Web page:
Italian cuisine, widely considered the best in the world, doesn’t rely on esoteric spices or complex cooking processes to produce the best flavors. Instead, it’s all about simple ingredients and basic techniques that result in a whole that is much greater than the sum of its parts.
The downside to this, if there is one, is that the quality of those ingredients becomes absolutely paramount. Take a Pizza Margherita for example. Three ingredients: San Marzano tomatoes, basil, and mozzarella. If any one of those things doesn’t have good flavor, you have bland, boring pizza. God forbid you actually have bad flavor, well there’s nothing to hide it under.
Do you understand you have to use the best ingredients? OK.
Now, with that in mind we can continue to the best most basic but simple, quick, and delicious tomato sauce.
There are some recipes in Italian cooking, let’s say pasta carbonara for example, that are graven in stone and not to be messed with. Tomato sauce is not one of them.
Everyone does it a little differently, and that’s fine. That doesn’t mean you can’t do it wrong, or screw up a simple thing of course. Also, people make all sorts of theatrics about making sauce once a year in a 50 gallon pot. Nonsense. You can make this on a weeknight in 15 minutes.
For this sauce you’re going to need a standard seasoning mix. I suggest making a big jar of this and keeping it in your spice cabinet, because it will be useful for many recipes. I’ll even give you a simple bonus recipe at the end you can use it in.
You can make as much or as little as you like, just keep the ratio the same:
1 cup dried parsley
¼ cup red pepper flakes
⅓ cup dried basil
On to the sauce.
Generally speaking I make this sauce with canned whole peeled tomatoes. I’ve experimented with all the brands I can get locally and found what I think is best, your mileage may vary. One thing to note, San Marzano tomatoes really are that much better and they really are worth your money – which means that there are plenty of imposter brands that try to pretend they are San Marzano when really they’re not. Look for things like “SM” logos and other chicanery. Beyond that, yes, glass is probably better. One last point, never ever buy the “roasted”, basil added, or any other kind of flavor. They are universally atrocious.
Ultimately though, trust your taste buds. You want tomatoes that taste good, and aren’t acidic or bitter. Remember if the primary ingredient doesn’t taste good the end result won’t either.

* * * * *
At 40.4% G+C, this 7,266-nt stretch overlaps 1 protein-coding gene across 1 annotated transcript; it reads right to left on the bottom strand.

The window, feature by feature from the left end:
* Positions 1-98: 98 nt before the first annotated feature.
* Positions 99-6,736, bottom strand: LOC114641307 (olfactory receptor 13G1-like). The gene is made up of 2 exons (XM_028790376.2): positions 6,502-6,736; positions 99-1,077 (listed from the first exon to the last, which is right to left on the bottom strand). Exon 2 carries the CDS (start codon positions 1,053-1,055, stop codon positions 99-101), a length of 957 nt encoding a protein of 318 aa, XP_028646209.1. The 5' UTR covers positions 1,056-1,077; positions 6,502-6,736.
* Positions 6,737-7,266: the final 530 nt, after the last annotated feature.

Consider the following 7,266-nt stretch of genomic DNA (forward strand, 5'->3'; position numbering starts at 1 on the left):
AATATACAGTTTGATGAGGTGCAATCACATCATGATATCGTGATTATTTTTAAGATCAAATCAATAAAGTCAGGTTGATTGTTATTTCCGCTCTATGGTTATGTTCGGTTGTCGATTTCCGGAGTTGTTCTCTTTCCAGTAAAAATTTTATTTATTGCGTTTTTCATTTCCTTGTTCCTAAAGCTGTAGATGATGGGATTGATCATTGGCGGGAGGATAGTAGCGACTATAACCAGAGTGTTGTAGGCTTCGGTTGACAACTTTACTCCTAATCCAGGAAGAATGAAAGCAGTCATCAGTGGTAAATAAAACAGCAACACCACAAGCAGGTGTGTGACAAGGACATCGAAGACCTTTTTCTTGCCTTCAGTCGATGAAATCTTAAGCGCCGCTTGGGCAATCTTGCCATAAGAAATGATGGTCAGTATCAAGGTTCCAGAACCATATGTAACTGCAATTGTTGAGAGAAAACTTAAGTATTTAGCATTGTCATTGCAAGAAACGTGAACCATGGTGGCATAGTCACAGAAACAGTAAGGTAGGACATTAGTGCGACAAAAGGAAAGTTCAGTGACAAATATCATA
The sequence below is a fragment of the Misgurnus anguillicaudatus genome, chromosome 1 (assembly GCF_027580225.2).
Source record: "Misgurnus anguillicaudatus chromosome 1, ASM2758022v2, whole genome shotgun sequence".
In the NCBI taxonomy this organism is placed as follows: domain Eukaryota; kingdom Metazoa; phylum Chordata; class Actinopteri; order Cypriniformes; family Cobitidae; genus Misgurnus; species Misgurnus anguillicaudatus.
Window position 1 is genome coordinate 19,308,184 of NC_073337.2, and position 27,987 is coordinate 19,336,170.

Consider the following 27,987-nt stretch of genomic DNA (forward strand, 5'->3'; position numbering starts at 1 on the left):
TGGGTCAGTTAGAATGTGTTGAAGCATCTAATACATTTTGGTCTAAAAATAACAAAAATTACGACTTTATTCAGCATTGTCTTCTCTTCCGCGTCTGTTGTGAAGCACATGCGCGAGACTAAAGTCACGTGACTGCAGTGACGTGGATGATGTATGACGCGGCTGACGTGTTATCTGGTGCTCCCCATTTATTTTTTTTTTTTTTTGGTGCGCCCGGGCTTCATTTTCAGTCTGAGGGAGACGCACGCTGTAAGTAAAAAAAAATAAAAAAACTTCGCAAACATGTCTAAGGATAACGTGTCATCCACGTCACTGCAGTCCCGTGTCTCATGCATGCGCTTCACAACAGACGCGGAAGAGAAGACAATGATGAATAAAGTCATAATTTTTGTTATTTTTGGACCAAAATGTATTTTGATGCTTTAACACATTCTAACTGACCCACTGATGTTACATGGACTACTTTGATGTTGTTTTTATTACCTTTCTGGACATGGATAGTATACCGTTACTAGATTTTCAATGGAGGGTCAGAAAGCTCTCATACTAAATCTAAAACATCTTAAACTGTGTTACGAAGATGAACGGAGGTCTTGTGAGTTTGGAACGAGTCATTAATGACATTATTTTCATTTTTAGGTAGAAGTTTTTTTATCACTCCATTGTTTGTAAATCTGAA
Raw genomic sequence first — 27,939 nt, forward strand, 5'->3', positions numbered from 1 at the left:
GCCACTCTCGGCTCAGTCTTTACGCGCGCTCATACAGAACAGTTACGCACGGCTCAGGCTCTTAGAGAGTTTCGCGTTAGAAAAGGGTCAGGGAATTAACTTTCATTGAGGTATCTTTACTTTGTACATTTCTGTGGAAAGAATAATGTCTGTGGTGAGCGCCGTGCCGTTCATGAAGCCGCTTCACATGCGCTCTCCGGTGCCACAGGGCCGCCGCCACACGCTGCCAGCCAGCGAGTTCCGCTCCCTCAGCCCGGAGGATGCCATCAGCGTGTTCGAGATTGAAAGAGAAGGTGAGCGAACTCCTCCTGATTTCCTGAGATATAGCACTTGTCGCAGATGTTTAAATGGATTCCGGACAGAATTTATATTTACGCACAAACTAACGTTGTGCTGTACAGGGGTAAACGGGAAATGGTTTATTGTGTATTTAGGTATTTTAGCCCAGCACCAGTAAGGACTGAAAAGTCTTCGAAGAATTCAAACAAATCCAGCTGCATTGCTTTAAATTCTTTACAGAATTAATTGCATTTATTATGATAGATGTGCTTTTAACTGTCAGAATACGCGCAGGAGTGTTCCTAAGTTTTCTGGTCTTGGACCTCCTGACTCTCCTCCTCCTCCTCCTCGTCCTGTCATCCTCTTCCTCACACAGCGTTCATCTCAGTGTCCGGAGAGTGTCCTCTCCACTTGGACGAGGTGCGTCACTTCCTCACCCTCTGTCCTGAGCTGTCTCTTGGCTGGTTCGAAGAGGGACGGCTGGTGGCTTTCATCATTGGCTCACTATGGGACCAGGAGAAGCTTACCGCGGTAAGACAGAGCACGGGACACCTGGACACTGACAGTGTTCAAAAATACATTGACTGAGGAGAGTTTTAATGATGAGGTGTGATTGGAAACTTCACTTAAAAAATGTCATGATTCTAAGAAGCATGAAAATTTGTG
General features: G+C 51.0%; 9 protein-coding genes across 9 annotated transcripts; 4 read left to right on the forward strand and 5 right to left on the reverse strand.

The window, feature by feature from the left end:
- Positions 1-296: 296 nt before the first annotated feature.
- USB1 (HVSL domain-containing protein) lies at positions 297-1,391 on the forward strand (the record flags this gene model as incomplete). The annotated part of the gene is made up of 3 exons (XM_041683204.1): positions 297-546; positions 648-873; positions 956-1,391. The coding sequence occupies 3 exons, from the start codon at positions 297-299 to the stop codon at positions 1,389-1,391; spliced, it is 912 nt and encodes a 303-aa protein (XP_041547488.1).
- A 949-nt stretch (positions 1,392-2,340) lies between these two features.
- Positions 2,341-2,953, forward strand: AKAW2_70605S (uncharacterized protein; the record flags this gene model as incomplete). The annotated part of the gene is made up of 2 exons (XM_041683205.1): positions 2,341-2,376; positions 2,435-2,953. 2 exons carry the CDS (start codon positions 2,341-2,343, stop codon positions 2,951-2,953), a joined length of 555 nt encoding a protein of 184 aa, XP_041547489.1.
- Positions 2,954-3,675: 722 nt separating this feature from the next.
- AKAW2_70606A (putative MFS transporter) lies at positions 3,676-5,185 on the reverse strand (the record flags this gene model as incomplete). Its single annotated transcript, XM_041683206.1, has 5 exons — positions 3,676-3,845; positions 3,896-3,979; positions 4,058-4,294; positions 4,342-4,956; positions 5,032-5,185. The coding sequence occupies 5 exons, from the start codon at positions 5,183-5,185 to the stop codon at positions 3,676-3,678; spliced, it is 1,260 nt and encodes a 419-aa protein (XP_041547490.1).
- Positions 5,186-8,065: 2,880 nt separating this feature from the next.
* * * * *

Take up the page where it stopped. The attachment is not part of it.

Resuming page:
1 large can (28oz) high quality tomatoes
2 cloves garlic
2 Tbsp olive oil
1 Tbsp seasoning mix (dried parsley, red pepper flakes, dried basil)
- Finely dice garlic.
- Heat olive oil over moderate heat and add garlic. Sauté until fragrant, and don’t let the garlic turn brown.
- When the garlic starts to become translucent, add the seasoning mix.
- Saute for a minute or two while you grind the tomatoes.
- Pour off most of the liquid from the canned tomatoes retaining the whole tomatoes. Add them to a blender or Magic Bullet, and pulse quickly so that it’s mostly pureed, a few chunks are totally fine.
- Add the tomatoes to the oil in the pan. It may sizzle and pop at this point, so turn the heat down and/or put a lid on it.
- Add salt and ground black pepper to taste.
- Simmer until it reduces to a thickness you like, for 20-30 minutes, or until your pasta is done if you’re in a rush.
You have a delicious sauce that is fantastic all by itself at this point. Drain your pasta, put it back in the empty pot, add the sauce, toss it a bit to coat, and serve. No one in Italy pours their sauce over the pasta in the plate, that is wrong and terrible, so don’t do it.
Add some Parmigiano-Reggiano and/or Pecorino on the plate and you’re winning.
Now, if you’re really chasing those gains you can make my Italian Bodybuilder pasta by simply adding a can or two of tuna (depending on how many people this is for) to the sauce and you have a super high protein and high carb meal.
Another small change is to add a little bit of cream, right at the end, and stir it in well. Now you have a tomato cream sauce. Add some sliced Italian sausage (it better have fennel) and you have one of my favorite pastas.
Finally, remember how I said I’d give you a bonus use for the seasoning mix I had you make? You can use it often in Italian cooking, but here’s a good one for you. Start with the same olive oil, garlic, and seasoning process as this sauce except I want you to add a mixture of sliced mushrooms. After you sautee them in the oil mix for a few minutes, add some white wine and simmer adding wine as needed to keep things simmering. Cook them for about 20 or 30 minutes until they’re cooked through, and then let almost all of the liquid evaporate out. Don’t let the pan go completely dry, just get it to the point where it’s not soupy liquid. Now toast some good bread, brush the bread with fresh garlic, add a little olive oil, and top with the mushroom mix.
Between the bruschetta for an appetizer, and your pasta sauce you could even have a dinner party.
Send me an invite.